“Just Do It”: Commercial Field Underwriting

via GPHY

Whether it’s filing taxes or unloading the dishwasher, there are some things in life that are necessary but a bit tedious. And sometimes, we need to be reminded to JUST DO IT.

Shia Labeouf is here to remind you to just do your field underwriting! Although it can be labor intense and may feel tedious, it is a critical part of being a quality insurance agent. (If you want to write commercial without having to field underwrite, skip this and watch our video about the Warm Lead program. But if you want to have maximum options with commercial insurance, read on!)

Field underwriting involves:

        (1) Gathering comprehensive rating information on a client, and

        (2) Fully and accurately communicating that information to the carrier.

It could also be called front-line underwriting or in-person underwriting.

No one at an insurance company should, could, or can know as much about a prospect as the agent or producer. The information field underwriters provide to carriers will determine whether or not an account is acceptable. In other words, these agents are filters for what does and does not qualify as eligible business, so it’s essential that the field underwriters communicate clearly and accurately.

There are more things to document and watch for when underwriting a prospect than we can list here. But the following points are crucial items to keep in mind when completing the task.

Field underwriting requires:

Photos of all sides of buildings

This can be accomplished with fewer shots by taking the photos at angles that show more sides of the building at one time. The client can email these pictures to the agent, and they must be received prior to binding coverage.

Interior photos

The importance of photos depends on the type of business and how much property is called for.  

If a building is over 25 years old, it is always good field underwriting practice to get pictures of the electrical panel, hot water heater, and furnace so you can know their condition.  

A contractor often does not need property coverage but will accept a nominal amount of it for those carriers who require property in order to offer a BOP/Package policy.  For example, a $5,000 contents limit in this instance would not warrant pictures. (Underwriting information, such as the type of construction and year of updates on roof, electricity, plumbing, and heating, would still be needed.)

A restaurant requires extensive pictures, particularly of the kitchen area. This includes the deep fat fryer (to show at least 19″ from an open flame), fire extinguisher locations, and pictures of the inspection tags for grease filters and hood cleaning.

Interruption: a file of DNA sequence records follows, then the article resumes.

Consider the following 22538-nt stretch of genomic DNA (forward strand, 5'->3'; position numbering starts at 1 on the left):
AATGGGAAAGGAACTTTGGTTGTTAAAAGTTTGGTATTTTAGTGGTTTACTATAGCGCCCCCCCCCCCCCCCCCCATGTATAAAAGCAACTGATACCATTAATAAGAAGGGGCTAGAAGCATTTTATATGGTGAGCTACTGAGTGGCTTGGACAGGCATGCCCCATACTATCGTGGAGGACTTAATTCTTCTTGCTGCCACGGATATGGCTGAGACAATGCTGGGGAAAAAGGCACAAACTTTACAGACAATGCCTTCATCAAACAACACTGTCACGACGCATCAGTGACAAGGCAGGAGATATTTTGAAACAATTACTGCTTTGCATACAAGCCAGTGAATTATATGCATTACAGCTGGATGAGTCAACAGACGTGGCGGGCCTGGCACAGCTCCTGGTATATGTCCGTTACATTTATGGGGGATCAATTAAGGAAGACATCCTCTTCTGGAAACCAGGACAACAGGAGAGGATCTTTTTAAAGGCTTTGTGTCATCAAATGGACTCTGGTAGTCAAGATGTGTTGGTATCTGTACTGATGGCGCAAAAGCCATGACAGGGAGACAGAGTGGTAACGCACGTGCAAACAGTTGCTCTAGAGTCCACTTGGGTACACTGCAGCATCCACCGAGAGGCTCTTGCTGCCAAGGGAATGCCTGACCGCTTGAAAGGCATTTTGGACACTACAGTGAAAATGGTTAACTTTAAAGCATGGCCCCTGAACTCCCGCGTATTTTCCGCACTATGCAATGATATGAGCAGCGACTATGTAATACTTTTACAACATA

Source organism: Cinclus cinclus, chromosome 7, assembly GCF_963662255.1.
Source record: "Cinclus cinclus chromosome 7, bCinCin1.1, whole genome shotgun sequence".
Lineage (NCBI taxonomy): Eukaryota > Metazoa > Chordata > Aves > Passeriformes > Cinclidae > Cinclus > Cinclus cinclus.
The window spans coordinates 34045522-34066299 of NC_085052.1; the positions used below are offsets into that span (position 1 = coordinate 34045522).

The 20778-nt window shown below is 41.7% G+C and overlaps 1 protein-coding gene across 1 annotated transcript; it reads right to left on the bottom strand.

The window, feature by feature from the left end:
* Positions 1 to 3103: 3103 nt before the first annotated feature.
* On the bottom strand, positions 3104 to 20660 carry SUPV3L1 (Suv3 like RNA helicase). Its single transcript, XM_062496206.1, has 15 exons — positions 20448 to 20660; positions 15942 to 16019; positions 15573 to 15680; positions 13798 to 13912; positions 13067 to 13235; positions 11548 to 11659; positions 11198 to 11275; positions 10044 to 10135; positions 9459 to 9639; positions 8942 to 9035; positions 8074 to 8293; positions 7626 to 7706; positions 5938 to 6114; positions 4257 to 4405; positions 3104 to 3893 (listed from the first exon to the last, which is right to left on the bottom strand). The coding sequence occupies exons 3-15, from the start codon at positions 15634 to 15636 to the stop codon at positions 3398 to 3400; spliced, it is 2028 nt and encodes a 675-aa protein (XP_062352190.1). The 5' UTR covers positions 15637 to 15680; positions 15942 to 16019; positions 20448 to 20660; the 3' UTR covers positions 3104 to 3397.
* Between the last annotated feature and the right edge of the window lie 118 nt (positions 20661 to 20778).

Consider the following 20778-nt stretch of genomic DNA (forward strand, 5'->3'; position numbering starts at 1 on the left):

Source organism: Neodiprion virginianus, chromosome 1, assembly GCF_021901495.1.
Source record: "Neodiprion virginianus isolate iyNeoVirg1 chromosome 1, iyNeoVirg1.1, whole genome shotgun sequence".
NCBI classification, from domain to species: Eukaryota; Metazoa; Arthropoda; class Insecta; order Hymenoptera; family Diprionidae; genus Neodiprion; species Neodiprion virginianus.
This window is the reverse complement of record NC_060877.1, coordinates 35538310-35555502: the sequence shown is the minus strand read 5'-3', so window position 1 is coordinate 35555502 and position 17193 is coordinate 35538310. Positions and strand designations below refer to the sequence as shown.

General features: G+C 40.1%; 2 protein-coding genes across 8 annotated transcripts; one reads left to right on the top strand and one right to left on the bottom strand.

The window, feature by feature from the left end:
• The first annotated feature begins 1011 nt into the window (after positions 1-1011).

Checking guidelines

Once you’ve seen a property, you must ask yourself if it meets underwriting guidelines of the carrier you plan to write the policy with. If it doesn’t, do not issue the policy. Put it with a carrier that it does fit. Call us if you need help with risk placement.

Description of business activities

You must accurately describe the business activities of the prospect so that they are assigned the proper class code. Competing agents sometimes use class codes that are incorrect in order to get a lower premium. We don’t do this at Firefly. 

Correct payroll and gross sales information

These are two additional pieces of information that clients often under-report in order to generate a lower premium. Be careful of shrewd prospects who understand how insurance is rated—they may declare payroll and gross sales that are much lower than the true amount!

Information stored in a management system

You must save the underwriting information in the management system so it can be easily retrieved in the event of a large loss. You will want to show the carrier that the risk was a good one when the policy was written; it helps a great deal in relationship management.

If a large claim happens to you, your future self will thank you for well-guarded details!

It’s also vital to keep an application in the insured’s file, because the building information is captured there and is signed by both the agent and the insured. These are material representations, and if they are proven to be incorrect under duress, then the agent, the client, or both will be held accountable.

In short, good field underwriting protects your customer AND you at the time of a claim. When you JUST DO IT right, every time, you can have confidence and peace of mind about your commercial book of business.